Workplace Mental Health and Well-being Programme
Mental health revolves around psychological and emotional well-being of an individual. The state of our mental health, good or bad, can have significant effects on how we think, act and conduct ourselves. Problems with mental health can, and do, affect anybody; in fact, as many as one in four of us will experience problems with our mental health at some stage in our lives. We are becoming accustomed to hearing about the importance of mental health and well-being amongst teenagers and young adults and how schools, colleges and universities can combat such problems, but, what about those who suffer in the workplace?
The team attended a workshop where Claire Thomas, a representative from Mind, gave an interesting and enlightening talk about mental health in the workplace. Research conducted by Mind has highlighted that whilst mental health covers many, many issues, those most common in the workplace revolve around depression, anxiety and stress and, furthermore, ill mental health is becoming an increasingly prevalent problem amongst staff of all ages and all levels of seniority. However, there is a prolonged culture of stigma and ignorance around mental health problems, making it extremely difficult for those who are struggling to feel comfortable approaching colleagues or bosses about problems they are experiencing.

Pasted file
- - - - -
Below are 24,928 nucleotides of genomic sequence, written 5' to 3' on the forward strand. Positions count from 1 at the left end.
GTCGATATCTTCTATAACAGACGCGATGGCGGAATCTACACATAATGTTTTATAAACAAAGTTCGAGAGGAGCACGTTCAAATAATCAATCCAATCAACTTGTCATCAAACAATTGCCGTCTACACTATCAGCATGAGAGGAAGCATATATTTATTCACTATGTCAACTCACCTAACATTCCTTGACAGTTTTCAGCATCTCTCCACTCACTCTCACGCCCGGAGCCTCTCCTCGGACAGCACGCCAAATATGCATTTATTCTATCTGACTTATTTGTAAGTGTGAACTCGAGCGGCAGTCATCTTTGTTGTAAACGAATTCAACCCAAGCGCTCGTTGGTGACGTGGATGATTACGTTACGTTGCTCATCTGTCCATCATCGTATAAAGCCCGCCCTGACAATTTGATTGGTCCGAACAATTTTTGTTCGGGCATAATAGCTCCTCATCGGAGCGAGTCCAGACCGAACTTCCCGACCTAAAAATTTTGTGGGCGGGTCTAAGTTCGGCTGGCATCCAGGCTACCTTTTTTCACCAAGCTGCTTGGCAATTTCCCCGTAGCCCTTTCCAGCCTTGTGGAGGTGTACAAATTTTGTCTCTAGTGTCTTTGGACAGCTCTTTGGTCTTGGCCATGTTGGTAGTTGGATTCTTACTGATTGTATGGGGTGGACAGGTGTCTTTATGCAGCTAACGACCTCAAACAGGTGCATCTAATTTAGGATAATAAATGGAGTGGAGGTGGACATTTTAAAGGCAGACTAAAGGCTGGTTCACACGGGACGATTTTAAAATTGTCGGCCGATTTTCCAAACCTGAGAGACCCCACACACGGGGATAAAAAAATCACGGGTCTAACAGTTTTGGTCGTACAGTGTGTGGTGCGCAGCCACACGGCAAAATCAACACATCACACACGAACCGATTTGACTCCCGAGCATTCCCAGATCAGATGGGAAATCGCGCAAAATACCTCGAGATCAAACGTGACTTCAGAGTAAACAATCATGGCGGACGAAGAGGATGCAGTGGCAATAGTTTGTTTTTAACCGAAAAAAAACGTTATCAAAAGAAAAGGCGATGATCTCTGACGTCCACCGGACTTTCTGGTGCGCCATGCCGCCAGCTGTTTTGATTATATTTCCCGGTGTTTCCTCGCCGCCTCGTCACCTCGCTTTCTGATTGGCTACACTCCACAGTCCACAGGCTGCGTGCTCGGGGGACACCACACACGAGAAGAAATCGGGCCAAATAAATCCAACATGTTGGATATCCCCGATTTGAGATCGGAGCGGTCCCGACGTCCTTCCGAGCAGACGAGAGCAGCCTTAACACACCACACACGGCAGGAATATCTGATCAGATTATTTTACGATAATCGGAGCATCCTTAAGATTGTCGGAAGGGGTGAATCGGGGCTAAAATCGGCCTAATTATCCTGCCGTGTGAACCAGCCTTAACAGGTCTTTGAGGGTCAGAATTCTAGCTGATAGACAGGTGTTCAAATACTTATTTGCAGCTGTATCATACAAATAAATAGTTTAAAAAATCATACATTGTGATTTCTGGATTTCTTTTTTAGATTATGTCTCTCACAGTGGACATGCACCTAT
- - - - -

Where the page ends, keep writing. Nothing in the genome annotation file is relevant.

It is becoming increasingly important to confront and understand mental health and, as James Farrar, our Chief Operating Officer, said, we are very keen to do that properly, in a way that is inclusive, sensitive and effective. So, what are we going to do?
We believe there are simple steps that the team can take to look after themselves and each other at work. Subsequently, we are currently working on an exciting project which we hope will raise awareness of mental health issues, improve communication and conversations around mental health, promote positive mental health and well-being for the team and make the workplace a compassionate and understanding environment for those who do experience mental health difficulties, ensuring team members feel able to talk about mental health problems they are facing. We hope to achieve this by utilising the five ways to well-being (be active, take notice, connect, give and keep learning) by engaging in relevant activities, like lunch time runs, reading a new book or going for coffee with a colleague.